Part 2: Launch of the Register of Damage for Ukraine

Yesterday, the Register of Damage for Ukraine (the “Register”) officially launched, meaning that the claims submission process for those seeking compensation for the damage inflicted by the war in Ukraine is now open.1

The Register, established within the framework of the Council of Europe and supported, among others, by Canada, the European Union, Japan, the United States and the United Kingdom, stands as a pivotal initiative in response to the full-scale military invasion of Ukraine by the Russian Federation (“Russia”).  It aims to provide a structured framework for recording compensation claims for damages, losses, and injuries inflicted by the invasion.2  

In Part 2 of our new Series entitled “Russia: Investment Protection and Arbitration”, we focus on the mandate, functions and operational framework of the Register and highlight key points for potential users of the Register.

Register’s Mandate and Functions

The Register is a digital platform tasked with receiving and processing the claims for damages and related evidence arising from the Russian invasion of Ukraine.

The Register was established in May 2023 within the framework of the Council of Europe by Resolution CM/Res(2023)3 establishing the Enlarged Partial Agreement on the Register of Damage Caused by the Aggression of the Russian Federation Against Ukraine.3

Serving as the first component in an international reparations mechanism for Ukraine, it is aimed at capturing damages, losses, and injuries, incurred in Ukraine by individuals, companies and the State of Ukraine due to the Russian invasion.  The Register’s role does not extend to assessing the validity (beyond eligibility) or value of claims, nor does it authorize any payments.  Rather, its function is solely to document these claims for potential future action. 

In addition to the Register, future compensation mechanisms for damages caused by Russia’s aggression against Ukraine are expected to include a claims commission and a compensation fund (both requiring separate international instruments to be established).4

Organisational Structure

The Register is governed by the Conference of Participants, representing the European Union and forty-three member states of the Register.5  This body is responsible for approving rules and regulations, adopting budgets and providing oversight, as well as appointing members of the Board of the Register (the “Board”).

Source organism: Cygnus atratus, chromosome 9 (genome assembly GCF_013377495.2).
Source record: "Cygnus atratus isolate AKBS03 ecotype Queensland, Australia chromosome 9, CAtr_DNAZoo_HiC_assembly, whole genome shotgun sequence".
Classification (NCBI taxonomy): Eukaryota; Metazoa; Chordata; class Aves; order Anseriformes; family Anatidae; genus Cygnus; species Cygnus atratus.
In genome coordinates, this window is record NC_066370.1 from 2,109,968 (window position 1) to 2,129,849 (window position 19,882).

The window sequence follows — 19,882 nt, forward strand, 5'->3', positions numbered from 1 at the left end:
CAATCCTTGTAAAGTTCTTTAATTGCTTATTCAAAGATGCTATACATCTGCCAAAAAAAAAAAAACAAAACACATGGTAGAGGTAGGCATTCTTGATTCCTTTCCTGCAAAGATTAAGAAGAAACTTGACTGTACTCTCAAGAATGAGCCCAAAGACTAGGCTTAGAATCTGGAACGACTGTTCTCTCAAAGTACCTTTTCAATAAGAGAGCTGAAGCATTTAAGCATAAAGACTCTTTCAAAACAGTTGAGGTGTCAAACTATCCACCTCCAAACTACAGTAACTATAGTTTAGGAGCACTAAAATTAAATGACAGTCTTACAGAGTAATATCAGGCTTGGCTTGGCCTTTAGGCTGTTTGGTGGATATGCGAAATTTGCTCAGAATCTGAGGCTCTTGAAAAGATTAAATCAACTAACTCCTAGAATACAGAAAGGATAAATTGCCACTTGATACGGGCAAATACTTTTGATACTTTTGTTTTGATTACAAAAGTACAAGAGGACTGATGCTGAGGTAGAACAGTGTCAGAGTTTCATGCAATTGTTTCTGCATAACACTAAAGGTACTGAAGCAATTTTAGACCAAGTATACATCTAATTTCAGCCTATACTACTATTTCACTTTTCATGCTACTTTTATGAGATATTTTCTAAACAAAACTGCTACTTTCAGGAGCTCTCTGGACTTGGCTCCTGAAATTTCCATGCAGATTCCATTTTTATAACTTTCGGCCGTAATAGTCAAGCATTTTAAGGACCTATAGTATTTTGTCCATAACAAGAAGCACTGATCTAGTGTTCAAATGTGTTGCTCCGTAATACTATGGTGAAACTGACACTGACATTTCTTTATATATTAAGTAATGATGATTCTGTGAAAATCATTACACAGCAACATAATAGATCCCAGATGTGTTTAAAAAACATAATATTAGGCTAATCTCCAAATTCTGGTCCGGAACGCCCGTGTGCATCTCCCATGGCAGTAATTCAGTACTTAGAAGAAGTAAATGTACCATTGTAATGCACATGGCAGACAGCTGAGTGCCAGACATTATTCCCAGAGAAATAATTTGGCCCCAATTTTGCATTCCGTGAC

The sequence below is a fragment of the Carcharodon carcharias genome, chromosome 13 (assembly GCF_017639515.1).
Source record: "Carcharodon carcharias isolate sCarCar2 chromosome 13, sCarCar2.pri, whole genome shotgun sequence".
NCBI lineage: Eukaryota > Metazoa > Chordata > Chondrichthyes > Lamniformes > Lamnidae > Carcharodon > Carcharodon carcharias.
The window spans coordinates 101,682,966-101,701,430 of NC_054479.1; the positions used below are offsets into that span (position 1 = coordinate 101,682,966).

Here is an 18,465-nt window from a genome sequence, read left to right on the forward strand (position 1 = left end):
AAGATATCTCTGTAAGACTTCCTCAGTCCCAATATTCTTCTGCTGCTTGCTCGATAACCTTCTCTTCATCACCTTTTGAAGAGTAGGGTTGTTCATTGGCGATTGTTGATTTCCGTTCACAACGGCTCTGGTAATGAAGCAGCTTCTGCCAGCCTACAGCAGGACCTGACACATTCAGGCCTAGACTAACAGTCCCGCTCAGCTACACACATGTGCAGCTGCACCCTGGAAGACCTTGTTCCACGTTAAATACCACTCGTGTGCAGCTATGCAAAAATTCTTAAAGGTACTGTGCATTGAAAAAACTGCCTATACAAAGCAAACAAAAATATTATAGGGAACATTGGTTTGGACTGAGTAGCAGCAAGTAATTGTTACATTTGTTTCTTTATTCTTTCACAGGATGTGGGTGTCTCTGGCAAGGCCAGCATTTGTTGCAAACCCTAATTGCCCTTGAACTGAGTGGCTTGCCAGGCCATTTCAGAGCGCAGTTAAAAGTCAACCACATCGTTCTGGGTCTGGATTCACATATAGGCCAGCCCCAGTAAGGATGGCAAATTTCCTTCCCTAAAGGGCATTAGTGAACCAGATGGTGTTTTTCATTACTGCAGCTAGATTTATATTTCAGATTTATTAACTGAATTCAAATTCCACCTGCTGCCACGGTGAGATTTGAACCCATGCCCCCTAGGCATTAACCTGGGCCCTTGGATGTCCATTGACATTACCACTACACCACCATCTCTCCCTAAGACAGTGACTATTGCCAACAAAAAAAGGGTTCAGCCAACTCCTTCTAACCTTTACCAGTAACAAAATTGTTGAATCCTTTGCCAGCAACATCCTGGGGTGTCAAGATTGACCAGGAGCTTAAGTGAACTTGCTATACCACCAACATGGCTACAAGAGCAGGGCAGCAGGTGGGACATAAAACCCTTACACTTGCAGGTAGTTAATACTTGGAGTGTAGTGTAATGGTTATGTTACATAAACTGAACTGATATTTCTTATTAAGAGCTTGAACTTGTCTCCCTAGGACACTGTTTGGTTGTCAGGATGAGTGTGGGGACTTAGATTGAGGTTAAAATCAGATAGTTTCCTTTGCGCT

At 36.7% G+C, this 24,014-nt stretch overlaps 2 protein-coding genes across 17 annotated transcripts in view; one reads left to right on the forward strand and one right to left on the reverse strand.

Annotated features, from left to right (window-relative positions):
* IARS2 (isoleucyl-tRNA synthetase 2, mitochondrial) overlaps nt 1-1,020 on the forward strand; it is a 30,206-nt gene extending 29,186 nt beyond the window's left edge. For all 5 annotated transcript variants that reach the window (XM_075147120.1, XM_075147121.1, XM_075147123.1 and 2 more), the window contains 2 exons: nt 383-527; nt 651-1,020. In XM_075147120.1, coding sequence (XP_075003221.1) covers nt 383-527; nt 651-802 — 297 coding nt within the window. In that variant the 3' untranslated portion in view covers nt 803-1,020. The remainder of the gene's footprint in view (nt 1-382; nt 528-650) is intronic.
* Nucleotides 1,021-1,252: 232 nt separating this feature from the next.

The Board is the key authority responsible for the functioning of the Register, comprising experts in international law, war damages, and claims resolution.  Based in The Hague, the Netherlands, the Board’s role is to assess claim eligibility and develop operational rules and regulations.

The Executive Director of the Register oversees the daily work of the Secretariat of the Register (the “Secretariat”), coordinates and forwards claim submissions to the Board and liaises with national and international bodies to ensure that the Register operates smoothly.  The Secretariat provides administrative as well as substantive and technical support in relation to the maintenance and functioning of the Register.

Eligibility Criteria and Claim Categories

To qualify for inclusion in the Register, the claims must satisfy all of the below criteria:

  • incurred on or after 24 February 2022;
  • incurred within the territory of Ukraine (including its territorial waters); and
  • caused by Russia’s “internationally wrongful acts in or against Ukraine".6

The Rules Governing the Submission, Processing and Recording of Claims provide for an additional eligibility criterion that the claim shall be submitted “by or on behalf of an eligible Claimant”.7

The categories of potential claimants are broad and cover:

  • natural persons;
  • legal persons (including foreign companies); and
  • the State of Ukraine, which includes “regional and local authorities, and state-owned or controlled entities”.8

In order to submit their claim, legal entities and the State of Ukraine must engage duly appointed representatives (such as lawyers), while individuals have the option to proceed without representation.  The rules on the use of representatives are expected to be adopted separately.9

Anticipated categories of damages encompass personal injury, property loss, business loss, damage to infrastructure, and environmental harm, among others.10

The Board has opted for a phased approach to the implementation of the Register.  The launch on 2 April 2024 focusses solely on one critical category of damage, namely damage or destruction of residential property.  Subsequent phases are expected to also address the claims from individuals most severely impacted by the conflict, claims concerning the damage or destruction of Ukraine’s critical infrastructure and claims from businesses (including foreign companies) which suffered business losses, as well as infrastructure and other damages as a result of the invasion.  

In terms of claims that may be made by legal entities, the non-exhaustive list of categories11 include not only claims for damage or destruction of property and other assets, but also business and other economic losses like the loss of control of property in temporarily occupied territories, relocation (evacuation) of businesses, and humanitarian expenditures.

Operational Framework and Submission Process

The primary features of the Register’s operational framework unveiled thus far are as follows:

  • claim submission will be exclusively in digital form, utilising the Diia mobile application which is already widely used in Ukraine for a variety of State services;